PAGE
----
This post will help you recognize when you are looking at an orchid species name that is named for a person or persons. And, if you are so lucky as to get to name a newly described orchid species, it will help you do it correctly if your taxonomist has stopped returning your emails. It should also help you recognize when the author of a document is attempting feats of pedantry beyond his skill level.
It assumes you know the difference between a species name and a registered hybrid name and that different rules apply for each. And it assumes that you have some basic understanding of botanical Latin. (And who doesn’t?) For instance, you should already know what I am talking about if I say that the gender of the two parts of the binomial must agree. And it assumes you won’t squeal and titter to learn there are three possible genders.
It is meant to be fun to read and play with as bits of real information is inserted surreptitiously into your brain. It takes the form of a quiz.
I originally wrote and posted this in rec.gardens.orchids in February of 2005. It got a dozen or so responses that are amusing as well as informative in that they add additional food for thought (and correct answers) contributed by a number of orchid experts who unlike myself may actually BE orchid experts. You can read the original post and responses from the archive of that group here.
Mouse over the pictures to see correctly attributed species name references. You know what those look like, right?
Anyway, here goes… Please read the entire quiz before answering any the questions.
When naming an orchid in honor of a person or persons there are two kinds of commemorative epithets: substantival and adjectival.
A substantival commemorative epithet is a name in the genitive (possessive) case. When translated into a common english name the substantival commemorative epithet Phrag. lindenii looks like this: Linden’s Phrag.
The ending of the epithet varies according to the gender and number of the person(s) being commemorated.
Personal names that end in a consonant (except “y” which is really a vowel) can be converted to substantival epithets by the interpolation of -i plus the genitive ending appropriate to the gender and number of the person(s) being commemorated:
-i for a man,
-ae for a woman,
-arum for two or more women,
-orum for two or more men or when persons with both genders are represented.
(Personal names that end in -er are a curious exception among those ending in a consonant because they drop the interpolated -i. This means it is the
*first* -i that is missing; not the final -i in masculine commemoratives. Trivia: gotta love it.)
Personal names that end in -e, -i, -o, -u, or -y can be converted to substantival commemorative epithets by the addition of the appropriate genitive inflection without interpolating an -i.
The quiz Part A: (2.75 points)
You have just discovered a new Phrag species and you want to name it. Use the Substantival form to create Latin binomials out of the last names of the following:
1. A gentleman friend whose last name is Fischer.
2. After yourself, if your last name happens to be Kovach.
3. After your wife, if your last name happens to be Kovach.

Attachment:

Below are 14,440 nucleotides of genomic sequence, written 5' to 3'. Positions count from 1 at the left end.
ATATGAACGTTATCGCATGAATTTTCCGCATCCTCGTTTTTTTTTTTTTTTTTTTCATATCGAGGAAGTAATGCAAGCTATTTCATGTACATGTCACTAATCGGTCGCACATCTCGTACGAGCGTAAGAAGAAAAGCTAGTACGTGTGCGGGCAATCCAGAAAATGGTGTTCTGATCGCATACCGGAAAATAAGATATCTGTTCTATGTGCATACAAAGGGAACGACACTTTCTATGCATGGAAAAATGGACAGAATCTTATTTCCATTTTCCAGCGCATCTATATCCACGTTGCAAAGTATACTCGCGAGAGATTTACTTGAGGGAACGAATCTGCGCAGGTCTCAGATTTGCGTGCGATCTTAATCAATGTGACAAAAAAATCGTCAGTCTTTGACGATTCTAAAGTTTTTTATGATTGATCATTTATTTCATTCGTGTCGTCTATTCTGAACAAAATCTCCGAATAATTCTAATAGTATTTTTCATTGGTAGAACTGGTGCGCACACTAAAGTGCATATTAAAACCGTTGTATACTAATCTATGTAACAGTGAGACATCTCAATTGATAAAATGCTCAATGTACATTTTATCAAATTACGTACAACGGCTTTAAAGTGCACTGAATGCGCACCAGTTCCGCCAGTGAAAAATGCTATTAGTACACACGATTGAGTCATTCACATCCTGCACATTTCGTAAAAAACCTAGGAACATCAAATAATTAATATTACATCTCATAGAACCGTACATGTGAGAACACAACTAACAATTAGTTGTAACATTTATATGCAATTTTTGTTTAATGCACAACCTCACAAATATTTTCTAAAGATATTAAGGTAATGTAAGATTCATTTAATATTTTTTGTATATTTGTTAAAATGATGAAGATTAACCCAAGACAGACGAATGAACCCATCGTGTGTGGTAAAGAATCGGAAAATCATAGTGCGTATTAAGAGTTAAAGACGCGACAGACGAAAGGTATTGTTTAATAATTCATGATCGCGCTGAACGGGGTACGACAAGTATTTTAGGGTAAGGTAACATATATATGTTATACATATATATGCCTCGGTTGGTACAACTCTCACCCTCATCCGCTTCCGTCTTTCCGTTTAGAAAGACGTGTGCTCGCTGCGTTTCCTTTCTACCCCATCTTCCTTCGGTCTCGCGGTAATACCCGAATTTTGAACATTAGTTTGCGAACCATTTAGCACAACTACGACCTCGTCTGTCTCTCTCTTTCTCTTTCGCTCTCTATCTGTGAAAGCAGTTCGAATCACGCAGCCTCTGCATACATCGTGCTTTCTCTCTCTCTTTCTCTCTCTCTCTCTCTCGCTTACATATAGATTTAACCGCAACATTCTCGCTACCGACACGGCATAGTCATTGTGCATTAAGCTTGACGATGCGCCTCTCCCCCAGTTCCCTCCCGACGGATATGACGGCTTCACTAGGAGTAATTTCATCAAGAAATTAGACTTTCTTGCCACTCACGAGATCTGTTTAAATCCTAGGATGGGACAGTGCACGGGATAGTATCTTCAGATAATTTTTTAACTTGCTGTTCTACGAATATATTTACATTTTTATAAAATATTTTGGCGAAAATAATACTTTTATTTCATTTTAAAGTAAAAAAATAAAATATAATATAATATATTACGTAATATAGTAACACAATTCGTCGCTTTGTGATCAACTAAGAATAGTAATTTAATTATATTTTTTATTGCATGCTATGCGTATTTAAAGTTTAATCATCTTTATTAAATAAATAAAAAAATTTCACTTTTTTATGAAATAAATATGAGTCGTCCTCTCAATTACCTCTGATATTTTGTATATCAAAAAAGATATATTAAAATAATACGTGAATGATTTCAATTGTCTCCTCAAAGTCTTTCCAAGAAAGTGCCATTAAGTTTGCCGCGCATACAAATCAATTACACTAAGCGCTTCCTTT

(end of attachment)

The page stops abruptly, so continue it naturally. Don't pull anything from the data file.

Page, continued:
4. After your mother and father, if your last name happens to be Kovach.
5. The two deceased Klingon sisters, Lursa and Baytor Wilson. (who knew?)
6. Counselor Deanna Troy’s mother Loroxanna Troy.
7. Your wife whose name is Besse.
(These quiz questions are obviously tongue in cheek. For instance Besse’s husband had nothing to do with it… To read about Phrag. besseae’s discovery click here. Read the section called “History”)
An adjectival commemorative epithet is a name converted to an adjective by the addition of the suffix “-an” which must be inflected in accordance with the ending of the generic name (-anus, -ana, -anum). An adjectival commemorative epithet is not affected by the gender of the person or persons being named. When translated into a common name the adjectival commemorative epithet Phrag. Lindenianum looks like this: Lindenian Phrag. although it is usually translated just like the substantival epithet Linden’s Phrag.
(I could find no rule that told me when to use the substantival or adjectival case.)
-names ending in a consonant, even those that end in -er, require an interpolated -i preceding the suffix.
-names ending in -e, -i, -o, -u, and -y take the suffix without the interpolated -i.
-names that end in -a are special: like other vowels they do not take the interpolated i, but the suffix is reduced to -nus, -na, or -num.
The quiz Part B: (this part is only worth 1/4 point.)
You have just discovered some new Orchid species and you want to name them after people from whom you want something… like cash to help offset the expense of traveling deep into the jungle and lawyer fees to defend against the smuggling charge. Use the adjectival form to create Latin binomials for:
1. A Phragmipedium named in honor of somebody with the last name of Klotzsche
2. A Phragmipedium named after Mrs. Lueddemann, without whose generosity you would not be able to afford your daily dose of quinine.
3. A Phalaenopsis named for Mr Lueddemann, so he doesn’t get suspicious.
4. An Ancistrochilus after Mr Rothschild, a former friend and confidant who told Mr Lueddemann the truth about his wife and you thereby causing Mr. Lueddemann to cancel your ticket out of Africa…and sadly, leaving you without your quinine.
Too pass this quiz you need answer only the following question, “Is the author a pedant or is he in over his head?” But you must keep the answer to yourself and not write it down anywhere if you want the bonus points.